Evanston City staff changed the actuary who reviews its police and fire pension funds, and the likely result will be higher property taxes for Evanston property owners. City Treasurer Marty Lyons and the two pension boards recommended an $800,000 increase in contributions, funded by a 2.1% property tax increase, and Council voted to accept the report and recommendations on the consent agenda of its Oct. 19 meeting.

The increase appears in the budget currently before Council, but the increase seems certain to pass. Illinois law permits a much lower contribution level, but, according to the staff memo, neither pension board would be willing to accept state minimum funding. City Council members have recently shown reluctance to fund at minimum levels as well, given their stated desire to have adequately funded pension funds.

In recent years, the City turned to a different actuarial consultant, Tepfer and Associates. Mr. Lyons explained, however, that a change in actuarial viewpoints is needed every several years. Tepfer delivered the last four actuarial studies ,according to the staff memo, so the City put this year’s contract out for bid. Tepfer declined to bid.

The new actuarial firm, Foster and Foster, was represented by its associate Jason Franklin. Mr. Franklin walked the Administration and Public Works Committee members through his firm’s recommended changes and the reasoning behind those changes.

By far the largest change in assumptions came from the mortality table used by Tepfer, Mr. Franklin said. Foster and Foster recommended “a move to a more standard table” in the RP 2000 Blue Collar mortality table. All the other changes essentially canceled each other out, with some recommending greater contributions and others lower contributions, he said.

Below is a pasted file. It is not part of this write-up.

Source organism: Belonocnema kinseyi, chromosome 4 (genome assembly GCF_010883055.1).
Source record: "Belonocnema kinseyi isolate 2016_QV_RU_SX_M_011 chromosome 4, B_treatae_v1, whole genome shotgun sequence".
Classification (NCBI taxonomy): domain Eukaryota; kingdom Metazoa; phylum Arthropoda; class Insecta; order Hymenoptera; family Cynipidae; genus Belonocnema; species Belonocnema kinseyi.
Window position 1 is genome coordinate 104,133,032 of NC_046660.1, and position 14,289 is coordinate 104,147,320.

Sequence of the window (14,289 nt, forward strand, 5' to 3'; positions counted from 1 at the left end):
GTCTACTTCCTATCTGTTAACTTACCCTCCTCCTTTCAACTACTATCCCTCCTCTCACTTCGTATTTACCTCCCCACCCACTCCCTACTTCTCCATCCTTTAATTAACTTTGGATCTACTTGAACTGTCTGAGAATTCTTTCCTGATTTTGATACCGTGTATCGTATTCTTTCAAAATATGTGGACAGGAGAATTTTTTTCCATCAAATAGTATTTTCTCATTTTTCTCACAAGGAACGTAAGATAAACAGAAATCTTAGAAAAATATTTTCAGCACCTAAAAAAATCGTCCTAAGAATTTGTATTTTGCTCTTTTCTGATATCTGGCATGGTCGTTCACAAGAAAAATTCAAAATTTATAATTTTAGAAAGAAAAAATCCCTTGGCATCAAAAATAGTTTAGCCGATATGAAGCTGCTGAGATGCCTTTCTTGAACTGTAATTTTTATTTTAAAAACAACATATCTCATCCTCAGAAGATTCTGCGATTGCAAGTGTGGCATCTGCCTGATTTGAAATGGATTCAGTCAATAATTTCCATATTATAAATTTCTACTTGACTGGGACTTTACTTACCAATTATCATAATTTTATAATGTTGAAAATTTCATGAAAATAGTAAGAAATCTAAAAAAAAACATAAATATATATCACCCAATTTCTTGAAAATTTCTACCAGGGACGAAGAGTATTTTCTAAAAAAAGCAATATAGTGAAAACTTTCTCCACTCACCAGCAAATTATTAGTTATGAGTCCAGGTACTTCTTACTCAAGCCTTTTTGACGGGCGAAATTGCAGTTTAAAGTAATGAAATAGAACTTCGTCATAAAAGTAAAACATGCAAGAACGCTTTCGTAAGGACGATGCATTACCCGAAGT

The result: Under last year’s recommendations, the Police Pension contribution would have been about $8.25 million, the Fire Pension $6.25 million (as compared with last year’s contributions of $8.7 million and $6.3 million, respectively) . With the new mortality table in place, the new recommendations call for $9.28 million to the Police Pension and $7.35 million to Fire Pension

“Using the old mortality table was artificially lowering the bar,” said Mr. Franklin.

“It just gets harder and harder for people to pay their taxes here,” said Alderman Ann Rainey, 8th Ward. Taxpayers look at their bills and see over $16.5 million going to just Police and Fire pensions, and it’s tough, she said. “We have not shirked our responsibility… [the City] has been paying all along.”

Ald. Rainey also pointed out the one bit of good news in the report – the funds received almost an 8.6% return on investment last year, and both funds beat the expected 6.5% return.

“Most plans your size use 6.75% or 7.0%” anticipated return on investment, added Mr. Franklin. He did not recommend a change to the City’s assumptions.

Mr. Lyons said that neither of the pension board presidents was able to attend the meeting, but “we continue to work together” on pension fund funding. “You don’t see that in a whole lot of communities,” he added.